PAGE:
Allan's Perspective is not recommended for the politically correct, or the overly religious! Some people have opinions, and some have convictions ..., what we offer is Perspective! (Sometimes I feel like I'm just a bobble-head on the highway of life!)

I was addicted to the hokey pokey, but I turned myself around!

Wednesday, September 19, 2012

A woman of marvelous taste!

Dear Readers:


Well, enough of the serious stuff over the last week, now it’s time for some REALLY serious stuff!

In the wake of our fowl fucker story a few days ago, (the guy raped a duck ............... "I got a duck for a buck, a duck for a fuck , and I still got the fucking duck!") and since then we have had the mainstream press full of stories about bestiality.

The latest being a guy who got six years for doing it with a goat!

Needless to say we here at the Perspective Research Department are not going to stoop so low as to give you all the lurid details ..................., so instead we have this cooking recipe.


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Peitzman

Today jurors at the trial of chef David Viens heard a recorded confession explaining why officers could never find his wife’s body: he slow-cooked her remains.

In October 2009, Viens “just got violent” and used duct tape to tape his wife Dawn’s mouth shut and bind her hands. The next morning, she was dead.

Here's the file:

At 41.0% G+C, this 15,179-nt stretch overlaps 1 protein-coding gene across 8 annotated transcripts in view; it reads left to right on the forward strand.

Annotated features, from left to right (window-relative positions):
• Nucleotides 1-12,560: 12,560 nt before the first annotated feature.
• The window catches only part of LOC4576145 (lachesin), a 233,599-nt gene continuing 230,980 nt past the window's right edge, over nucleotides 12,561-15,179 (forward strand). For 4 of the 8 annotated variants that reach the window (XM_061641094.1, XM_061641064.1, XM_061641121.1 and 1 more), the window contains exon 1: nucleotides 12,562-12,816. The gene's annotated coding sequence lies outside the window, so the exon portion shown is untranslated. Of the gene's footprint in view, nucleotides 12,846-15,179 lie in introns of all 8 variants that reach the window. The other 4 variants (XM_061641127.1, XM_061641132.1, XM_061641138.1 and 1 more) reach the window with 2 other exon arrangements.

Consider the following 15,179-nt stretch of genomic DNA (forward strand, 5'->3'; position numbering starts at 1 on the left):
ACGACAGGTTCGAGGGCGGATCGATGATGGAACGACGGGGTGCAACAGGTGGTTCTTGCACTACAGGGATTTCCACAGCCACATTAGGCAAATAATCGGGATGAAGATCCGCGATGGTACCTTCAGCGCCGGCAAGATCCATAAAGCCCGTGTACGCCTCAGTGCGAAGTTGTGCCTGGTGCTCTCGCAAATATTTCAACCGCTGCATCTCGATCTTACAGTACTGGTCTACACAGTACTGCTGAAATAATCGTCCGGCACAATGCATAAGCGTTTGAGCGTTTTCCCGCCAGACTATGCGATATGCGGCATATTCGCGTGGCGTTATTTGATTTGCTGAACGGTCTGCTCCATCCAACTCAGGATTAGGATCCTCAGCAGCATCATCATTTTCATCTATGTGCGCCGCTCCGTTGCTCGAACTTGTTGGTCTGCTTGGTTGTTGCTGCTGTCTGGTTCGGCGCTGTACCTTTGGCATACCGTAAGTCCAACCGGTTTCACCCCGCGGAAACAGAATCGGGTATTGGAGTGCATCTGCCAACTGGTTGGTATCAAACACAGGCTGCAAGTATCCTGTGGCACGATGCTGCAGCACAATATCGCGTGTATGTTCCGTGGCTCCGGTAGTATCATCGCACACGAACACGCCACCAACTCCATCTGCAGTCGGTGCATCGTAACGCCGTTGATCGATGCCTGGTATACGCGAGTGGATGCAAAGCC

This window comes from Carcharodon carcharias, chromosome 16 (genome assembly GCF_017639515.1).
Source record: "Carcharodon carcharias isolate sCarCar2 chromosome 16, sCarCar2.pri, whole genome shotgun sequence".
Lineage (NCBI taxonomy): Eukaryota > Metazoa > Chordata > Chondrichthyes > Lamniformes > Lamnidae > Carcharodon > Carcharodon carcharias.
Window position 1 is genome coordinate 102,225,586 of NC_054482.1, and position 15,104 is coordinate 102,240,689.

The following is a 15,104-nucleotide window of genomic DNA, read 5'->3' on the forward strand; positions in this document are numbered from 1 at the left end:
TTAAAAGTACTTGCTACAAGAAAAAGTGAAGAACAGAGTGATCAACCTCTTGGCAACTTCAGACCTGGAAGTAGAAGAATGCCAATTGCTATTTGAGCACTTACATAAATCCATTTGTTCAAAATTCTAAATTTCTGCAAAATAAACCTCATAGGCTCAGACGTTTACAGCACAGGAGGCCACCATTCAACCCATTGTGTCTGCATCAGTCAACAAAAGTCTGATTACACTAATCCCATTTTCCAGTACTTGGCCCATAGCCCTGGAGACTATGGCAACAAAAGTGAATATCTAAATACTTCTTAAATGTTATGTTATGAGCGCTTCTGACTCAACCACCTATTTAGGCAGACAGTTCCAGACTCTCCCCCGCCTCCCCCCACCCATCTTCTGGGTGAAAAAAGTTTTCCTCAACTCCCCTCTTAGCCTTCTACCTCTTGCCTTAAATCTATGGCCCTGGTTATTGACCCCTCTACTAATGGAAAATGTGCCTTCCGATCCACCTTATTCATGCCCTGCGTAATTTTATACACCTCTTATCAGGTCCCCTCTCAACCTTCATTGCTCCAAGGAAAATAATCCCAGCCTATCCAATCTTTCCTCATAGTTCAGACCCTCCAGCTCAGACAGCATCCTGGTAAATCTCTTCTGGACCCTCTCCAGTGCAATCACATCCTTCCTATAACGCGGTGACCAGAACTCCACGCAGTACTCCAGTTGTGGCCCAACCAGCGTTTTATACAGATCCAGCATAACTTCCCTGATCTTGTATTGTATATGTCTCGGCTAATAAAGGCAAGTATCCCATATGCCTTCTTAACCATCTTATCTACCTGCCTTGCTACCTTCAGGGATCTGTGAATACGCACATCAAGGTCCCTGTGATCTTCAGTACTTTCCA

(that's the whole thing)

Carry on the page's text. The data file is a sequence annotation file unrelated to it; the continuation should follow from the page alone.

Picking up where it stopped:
To dispose of the body, Viens submerged it with weights in a 55-gallon drum of boiling water.

I just slowly cooked it and I ended up cooking her for four days.

After four days, Viens was able to easily dispose of the remains — except for his wife’s skull, which has not yet been found.

Viens was seriously injured in an October 2011 suicide attempt: when he found out police suspected him of his wife’s murder, he jumped off an 80-foot cliff. He survived, but Viens is wheelchair-bound at his trial.

[Image via Shutterstock]

http://gawker.com/5944430/chef-killed-his-wife-and-boiled-her-for-four-days

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This story reminds me of that famous last line from Harlan Ellison’s novella, “A boy and his dog!”

“Well, I’d certainly say she had marvelous judgment, Albert, if not particularly good taste.”